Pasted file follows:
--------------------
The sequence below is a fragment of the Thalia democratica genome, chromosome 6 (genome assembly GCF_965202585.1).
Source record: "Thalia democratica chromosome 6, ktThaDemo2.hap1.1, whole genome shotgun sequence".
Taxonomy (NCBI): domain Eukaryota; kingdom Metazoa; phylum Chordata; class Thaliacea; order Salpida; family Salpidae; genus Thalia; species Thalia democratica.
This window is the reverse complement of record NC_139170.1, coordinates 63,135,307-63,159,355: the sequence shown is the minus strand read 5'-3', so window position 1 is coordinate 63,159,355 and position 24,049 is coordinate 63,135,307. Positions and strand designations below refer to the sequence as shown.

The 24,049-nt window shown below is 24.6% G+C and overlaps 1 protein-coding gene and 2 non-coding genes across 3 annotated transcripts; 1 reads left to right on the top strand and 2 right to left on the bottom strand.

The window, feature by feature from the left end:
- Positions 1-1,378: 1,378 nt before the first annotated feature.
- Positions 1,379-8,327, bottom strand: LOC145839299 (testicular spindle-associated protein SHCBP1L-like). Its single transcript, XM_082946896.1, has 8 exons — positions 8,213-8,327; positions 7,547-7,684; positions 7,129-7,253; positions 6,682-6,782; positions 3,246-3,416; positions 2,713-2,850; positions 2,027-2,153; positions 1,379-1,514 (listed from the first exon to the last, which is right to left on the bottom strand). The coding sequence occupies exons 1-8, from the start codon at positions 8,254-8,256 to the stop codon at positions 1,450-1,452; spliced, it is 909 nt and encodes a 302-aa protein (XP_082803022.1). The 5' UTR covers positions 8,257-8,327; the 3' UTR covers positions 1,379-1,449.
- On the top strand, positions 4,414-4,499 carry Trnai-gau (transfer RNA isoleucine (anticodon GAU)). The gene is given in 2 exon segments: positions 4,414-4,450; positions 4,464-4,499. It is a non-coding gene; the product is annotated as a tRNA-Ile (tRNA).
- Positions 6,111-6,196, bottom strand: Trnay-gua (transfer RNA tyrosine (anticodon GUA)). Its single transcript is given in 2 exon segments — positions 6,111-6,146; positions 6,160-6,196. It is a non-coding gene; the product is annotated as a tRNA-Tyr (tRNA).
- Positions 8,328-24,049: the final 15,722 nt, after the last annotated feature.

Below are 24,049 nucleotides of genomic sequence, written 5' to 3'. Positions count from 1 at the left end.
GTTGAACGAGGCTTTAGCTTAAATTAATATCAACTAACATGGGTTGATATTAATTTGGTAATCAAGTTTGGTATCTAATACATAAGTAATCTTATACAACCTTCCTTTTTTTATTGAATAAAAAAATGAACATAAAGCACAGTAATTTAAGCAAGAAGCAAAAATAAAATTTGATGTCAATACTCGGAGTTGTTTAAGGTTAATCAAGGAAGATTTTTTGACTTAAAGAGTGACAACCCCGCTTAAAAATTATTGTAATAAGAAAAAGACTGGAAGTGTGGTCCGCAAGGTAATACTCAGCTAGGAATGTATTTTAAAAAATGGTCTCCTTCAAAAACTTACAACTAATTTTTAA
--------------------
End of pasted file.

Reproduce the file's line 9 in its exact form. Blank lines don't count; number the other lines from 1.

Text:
- On the top strand, positions 4,414-4,499 carry Trnai-gau (transfer RNA isoleucine (anticodon GAU)). The gene is given in 2 exon segments: positions 4,414-4,450; positions 4,464-4,499. It is a non-coding gene; the product is annotated as a tRNA-Ile (tRNA).